In recent years, some states have started banning corporal punishment in the classroom, while some states still allow it. This has sparked discussion in the medical, psychological, and legal field about the consequences and legality of corporal punishment in general. All 50 states currently still legalize some forms of corporal punishment in the home, although not everyone agrees with this. While different parents have different views on the use of corporal punishment, the question arises as to whether it is legal to spank a child, and how much force is too much when physically disciplining a child.
The question of whether you can spank a child (or use other forms of corporal punishment/physical discipline) is answered by Minnesota law. Minnesota law states that reasonable force may be used on a child without their consent when used by a parent, legal guardian, teacher, or caretaker to restrain or correct the child.
While the law authorizes corporal punishment, a parent can cross that line between reasonable force and excessive corporal punishment. In Minnesota, the law prohibits “malicious punishment” of a child, which is defined as intentional actions of unreasonable force or cruel discipline that are excessive under the circumstances. So, when does spanking turn into cruel discipline that is excessive?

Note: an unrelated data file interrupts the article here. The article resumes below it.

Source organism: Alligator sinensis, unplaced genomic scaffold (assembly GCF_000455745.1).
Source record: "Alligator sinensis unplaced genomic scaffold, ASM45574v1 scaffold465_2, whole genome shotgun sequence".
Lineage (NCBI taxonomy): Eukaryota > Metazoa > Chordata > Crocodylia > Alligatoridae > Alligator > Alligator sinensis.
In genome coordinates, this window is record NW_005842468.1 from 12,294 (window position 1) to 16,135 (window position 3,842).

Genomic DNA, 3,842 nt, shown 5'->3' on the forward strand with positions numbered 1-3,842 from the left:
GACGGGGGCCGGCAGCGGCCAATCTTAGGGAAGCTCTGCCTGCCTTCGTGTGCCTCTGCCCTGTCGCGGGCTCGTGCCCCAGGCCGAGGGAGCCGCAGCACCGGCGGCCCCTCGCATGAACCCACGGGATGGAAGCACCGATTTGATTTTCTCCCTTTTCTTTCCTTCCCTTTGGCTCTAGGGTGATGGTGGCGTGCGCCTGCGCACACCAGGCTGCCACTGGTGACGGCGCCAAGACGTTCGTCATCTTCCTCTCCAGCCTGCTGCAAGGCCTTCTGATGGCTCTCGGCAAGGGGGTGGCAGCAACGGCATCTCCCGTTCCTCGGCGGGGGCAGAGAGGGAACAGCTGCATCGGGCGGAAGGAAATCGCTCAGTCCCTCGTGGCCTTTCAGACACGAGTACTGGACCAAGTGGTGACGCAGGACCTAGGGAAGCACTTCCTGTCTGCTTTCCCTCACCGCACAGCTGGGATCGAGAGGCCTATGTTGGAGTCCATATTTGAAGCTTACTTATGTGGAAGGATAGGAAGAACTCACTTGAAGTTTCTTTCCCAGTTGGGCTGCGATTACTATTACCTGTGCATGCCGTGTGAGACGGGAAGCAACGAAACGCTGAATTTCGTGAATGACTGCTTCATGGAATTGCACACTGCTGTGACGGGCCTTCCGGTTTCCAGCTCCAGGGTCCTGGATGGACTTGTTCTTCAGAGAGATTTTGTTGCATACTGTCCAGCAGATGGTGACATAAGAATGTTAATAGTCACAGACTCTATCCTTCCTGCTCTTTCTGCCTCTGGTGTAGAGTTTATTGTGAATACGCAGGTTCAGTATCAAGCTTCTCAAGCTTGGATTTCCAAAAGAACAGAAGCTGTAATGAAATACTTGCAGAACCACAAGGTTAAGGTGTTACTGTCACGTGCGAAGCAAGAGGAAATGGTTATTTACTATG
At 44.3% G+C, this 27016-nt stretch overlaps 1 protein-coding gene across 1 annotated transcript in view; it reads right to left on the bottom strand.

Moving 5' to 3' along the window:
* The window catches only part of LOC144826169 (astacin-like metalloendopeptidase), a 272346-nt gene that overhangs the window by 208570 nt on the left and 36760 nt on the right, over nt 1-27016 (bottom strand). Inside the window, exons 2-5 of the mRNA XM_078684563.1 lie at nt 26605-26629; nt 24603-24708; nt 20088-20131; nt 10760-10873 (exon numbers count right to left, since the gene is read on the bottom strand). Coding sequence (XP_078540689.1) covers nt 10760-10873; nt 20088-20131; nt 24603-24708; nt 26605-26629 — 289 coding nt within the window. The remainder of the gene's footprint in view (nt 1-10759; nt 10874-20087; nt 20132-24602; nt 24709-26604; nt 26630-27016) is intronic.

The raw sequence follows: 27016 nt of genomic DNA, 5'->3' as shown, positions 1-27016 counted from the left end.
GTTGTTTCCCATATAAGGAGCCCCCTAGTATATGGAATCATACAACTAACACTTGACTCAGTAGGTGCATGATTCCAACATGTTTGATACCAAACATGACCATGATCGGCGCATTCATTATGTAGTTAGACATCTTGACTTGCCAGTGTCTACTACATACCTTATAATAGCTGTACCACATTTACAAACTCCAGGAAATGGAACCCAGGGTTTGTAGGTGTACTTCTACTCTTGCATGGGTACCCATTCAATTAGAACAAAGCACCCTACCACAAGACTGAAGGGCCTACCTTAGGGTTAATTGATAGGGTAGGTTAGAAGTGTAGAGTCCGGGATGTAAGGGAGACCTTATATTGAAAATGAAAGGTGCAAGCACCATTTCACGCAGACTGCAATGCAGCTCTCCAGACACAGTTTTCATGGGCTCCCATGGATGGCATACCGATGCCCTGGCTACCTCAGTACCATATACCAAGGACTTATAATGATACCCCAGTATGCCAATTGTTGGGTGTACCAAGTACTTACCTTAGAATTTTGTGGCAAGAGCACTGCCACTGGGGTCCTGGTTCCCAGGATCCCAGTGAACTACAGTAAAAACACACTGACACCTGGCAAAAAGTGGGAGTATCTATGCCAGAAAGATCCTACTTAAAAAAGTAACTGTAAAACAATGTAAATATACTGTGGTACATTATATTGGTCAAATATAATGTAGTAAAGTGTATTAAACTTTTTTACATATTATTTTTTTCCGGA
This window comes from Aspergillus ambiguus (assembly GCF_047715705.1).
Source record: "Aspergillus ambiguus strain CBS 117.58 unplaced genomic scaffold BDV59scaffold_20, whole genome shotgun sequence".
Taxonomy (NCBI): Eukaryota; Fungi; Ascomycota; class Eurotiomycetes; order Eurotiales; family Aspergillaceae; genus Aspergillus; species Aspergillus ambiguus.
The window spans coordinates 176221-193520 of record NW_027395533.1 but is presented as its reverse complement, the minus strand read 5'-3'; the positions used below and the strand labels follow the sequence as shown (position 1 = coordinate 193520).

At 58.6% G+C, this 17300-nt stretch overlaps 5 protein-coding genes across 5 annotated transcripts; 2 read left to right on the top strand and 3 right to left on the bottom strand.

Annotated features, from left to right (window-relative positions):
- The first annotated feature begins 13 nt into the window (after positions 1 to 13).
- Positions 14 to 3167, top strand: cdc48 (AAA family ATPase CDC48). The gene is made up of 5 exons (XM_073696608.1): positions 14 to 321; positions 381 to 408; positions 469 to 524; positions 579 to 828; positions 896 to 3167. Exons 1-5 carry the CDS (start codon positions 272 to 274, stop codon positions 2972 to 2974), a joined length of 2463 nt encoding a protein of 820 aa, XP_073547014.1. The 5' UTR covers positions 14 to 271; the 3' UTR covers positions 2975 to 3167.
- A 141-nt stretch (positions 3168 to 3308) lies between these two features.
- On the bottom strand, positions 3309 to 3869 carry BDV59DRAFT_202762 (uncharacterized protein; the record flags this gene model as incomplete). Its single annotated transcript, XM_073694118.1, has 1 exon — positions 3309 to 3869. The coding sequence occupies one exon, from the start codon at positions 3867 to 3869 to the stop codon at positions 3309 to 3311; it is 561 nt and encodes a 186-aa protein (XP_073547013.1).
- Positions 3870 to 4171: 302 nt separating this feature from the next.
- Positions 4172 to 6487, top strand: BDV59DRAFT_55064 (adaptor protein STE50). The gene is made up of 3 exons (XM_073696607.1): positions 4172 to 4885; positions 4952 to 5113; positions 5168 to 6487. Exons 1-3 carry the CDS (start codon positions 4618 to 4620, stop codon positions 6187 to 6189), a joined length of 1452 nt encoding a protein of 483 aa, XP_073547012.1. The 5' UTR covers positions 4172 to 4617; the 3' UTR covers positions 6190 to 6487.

The Minnesota Supreme Court gives some guidance as to what is excessive. In a 2008 case the court ruled that simply inflicting pain is not enough to show excessive force–the signs must be observable and substantial. Otherwise, a lot of reasonable corporal punishment could be illegal.
However, when punishment is not really “correcting” a child’s behavior, and the spanking results in bruising or other observable injury, this can be considered unreasonable, and therefore excessive. The courts will look at the age, height, and weight of a child, as well as the seriousness of whatever the child did to make this determination.
As always, issues with child abuse and permitted physical punishment are nuanced. If you are being investigated for malicious punishment of a child or are facing charges, reach out to one of our attorneys here at Brandt Kettwick Defense.